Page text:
I don't think they can be, but I'm not very sure. Are their special cases where the equilibrium is competitive even when prices are zero?
It depends on the assumptions you make.
If you assume that preferences are locally insatiable then no.
Without this assumption, it is easy to construct counterexamples.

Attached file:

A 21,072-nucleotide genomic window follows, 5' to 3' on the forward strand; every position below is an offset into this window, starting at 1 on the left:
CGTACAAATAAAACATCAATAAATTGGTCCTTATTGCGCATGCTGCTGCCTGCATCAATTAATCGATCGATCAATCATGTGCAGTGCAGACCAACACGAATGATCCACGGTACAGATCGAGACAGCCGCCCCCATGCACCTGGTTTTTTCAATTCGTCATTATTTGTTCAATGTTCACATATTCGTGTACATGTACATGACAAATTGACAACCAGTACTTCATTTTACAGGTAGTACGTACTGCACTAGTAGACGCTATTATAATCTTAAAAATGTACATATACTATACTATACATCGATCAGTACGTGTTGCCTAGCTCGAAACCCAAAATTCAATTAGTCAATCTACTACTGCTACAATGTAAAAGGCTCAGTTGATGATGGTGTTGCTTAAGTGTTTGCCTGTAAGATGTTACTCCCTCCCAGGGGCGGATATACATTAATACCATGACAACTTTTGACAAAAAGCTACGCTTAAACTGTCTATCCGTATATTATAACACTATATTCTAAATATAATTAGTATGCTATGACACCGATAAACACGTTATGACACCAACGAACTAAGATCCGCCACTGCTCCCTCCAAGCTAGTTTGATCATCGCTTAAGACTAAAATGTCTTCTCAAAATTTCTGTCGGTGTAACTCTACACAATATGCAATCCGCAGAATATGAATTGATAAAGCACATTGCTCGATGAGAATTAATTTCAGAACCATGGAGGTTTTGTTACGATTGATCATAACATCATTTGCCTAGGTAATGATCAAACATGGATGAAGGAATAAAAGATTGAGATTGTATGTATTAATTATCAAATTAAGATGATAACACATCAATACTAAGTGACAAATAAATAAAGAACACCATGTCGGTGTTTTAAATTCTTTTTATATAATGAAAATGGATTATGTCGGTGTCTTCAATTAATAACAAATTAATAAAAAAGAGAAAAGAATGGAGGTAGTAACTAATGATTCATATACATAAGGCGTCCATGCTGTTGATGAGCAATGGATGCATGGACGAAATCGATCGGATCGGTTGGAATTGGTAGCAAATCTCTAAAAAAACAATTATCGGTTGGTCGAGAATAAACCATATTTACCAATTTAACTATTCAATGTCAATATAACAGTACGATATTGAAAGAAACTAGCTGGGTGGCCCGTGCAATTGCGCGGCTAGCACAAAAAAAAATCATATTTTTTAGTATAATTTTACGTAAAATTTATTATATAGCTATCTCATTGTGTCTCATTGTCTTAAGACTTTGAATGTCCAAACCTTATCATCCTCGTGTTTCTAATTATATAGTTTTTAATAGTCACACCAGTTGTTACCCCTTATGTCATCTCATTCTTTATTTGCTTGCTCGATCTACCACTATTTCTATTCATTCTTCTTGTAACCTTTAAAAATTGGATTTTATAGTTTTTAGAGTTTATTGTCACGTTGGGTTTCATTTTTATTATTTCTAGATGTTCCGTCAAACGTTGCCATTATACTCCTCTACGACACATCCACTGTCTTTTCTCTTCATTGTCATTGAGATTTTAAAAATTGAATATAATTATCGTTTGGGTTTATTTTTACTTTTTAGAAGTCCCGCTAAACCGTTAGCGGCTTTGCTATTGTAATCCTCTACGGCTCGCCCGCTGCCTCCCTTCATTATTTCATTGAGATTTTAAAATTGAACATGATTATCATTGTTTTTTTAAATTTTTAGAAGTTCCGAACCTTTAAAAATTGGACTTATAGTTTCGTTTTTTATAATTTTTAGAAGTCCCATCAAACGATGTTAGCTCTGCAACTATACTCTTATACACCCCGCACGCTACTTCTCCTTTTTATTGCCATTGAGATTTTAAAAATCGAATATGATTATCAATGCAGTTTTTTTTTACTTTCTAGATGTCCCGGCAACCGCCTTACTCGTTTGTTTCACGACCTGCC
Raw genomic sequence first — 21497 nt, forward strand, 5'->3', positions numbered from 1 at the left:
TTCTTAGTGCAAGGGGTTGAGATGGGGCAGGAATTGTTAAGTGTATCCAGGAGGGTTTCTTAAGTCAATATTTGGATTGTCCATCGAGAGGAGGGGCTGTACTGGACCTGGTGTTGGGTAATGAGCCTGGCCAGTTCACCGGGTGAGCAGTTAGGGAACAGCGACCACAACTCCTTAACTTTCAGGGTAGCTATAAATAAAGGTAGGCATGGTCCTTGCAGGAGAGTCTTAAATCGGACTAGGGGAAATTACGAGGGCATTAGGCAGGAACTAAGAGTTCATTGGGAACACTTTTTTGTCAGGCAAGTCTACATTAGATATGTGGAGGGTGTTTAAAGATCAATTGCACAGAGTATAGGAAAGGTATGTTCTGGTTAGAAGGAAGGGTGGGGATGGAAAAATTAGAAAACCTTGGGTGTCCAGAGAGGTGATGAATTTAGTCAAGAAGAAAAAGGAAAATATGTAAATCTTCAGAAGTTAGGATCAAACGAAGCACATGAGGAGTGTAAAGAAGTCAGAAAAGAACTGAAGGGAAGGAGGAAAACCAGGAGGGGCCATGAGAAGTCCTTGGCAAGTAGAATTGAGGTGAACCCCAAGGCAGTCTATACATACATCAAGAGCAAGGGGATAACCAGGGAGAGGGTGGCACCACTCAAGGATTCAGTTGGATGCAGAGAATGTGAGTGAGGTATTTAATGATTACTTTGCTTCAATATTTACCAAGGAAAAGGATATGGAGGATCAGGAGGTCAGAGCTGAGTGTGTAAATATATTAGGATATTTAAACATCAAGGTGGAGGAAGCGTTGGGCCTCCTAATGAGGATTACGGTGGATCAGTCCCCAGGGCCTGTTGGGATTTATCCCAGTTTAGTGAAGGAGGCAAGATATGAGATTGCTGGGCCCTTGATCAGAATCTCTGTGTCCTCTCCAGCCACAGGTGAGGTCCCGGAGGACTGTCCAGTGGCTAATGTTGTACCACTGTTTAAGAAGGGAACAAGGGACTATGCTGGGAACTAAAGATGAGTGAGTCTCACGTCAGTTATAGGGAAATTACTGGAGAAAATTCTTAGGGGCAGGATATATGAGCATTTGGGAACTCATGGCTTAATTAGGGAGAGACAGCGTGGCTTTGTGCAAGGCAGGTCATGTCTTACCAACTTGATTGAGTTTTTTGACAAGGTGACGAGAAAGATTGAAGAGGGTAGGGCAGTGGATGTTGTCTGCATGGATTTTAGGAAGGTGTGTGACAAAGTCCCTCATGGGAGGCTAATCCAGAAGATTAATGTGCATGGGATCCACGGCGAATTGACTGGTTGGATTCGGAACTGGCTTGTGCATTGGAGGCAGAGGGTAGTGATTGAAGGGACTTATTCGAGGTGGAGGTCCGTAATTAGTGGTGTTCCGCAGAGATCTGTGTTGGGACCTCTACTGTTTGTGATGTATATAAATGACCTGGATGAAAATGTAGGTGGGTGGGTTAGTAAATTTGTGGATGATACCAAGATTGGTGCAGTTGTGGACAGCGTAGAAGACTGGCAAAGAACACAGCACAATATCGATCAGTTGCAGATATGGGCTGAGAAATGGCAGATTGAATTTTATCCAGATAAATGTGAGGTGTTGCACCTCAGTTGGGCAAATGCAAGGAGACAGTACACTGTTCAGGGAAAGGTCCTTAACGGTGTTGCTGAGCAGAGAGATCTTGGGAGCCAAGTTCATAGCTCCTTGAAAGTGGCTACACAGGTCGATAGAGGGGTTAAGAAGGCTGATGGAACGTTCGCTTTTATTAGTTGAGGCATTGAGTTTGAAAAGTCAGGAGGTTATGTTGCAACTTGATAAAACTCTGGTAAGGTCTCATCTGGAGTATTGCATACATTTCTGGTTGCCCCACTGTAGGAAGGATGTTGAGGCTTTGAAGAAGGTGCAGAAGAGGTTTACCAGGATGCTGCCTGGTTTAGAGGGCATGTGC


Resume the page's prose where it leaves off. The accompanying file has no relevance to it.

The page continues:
Consider an economy with two consumers ($A,B$) and two goods ($x,y$). Both consumers have preferences represented by their utility function $$ U_i(x_i,y_i) = \min(x_i,1) + y_i. $$ If the initial endowments are such that the total supply of $x$ is larger than 2 then the equilibrium price of $x$ is 0. (The numeraire is the good $y$.)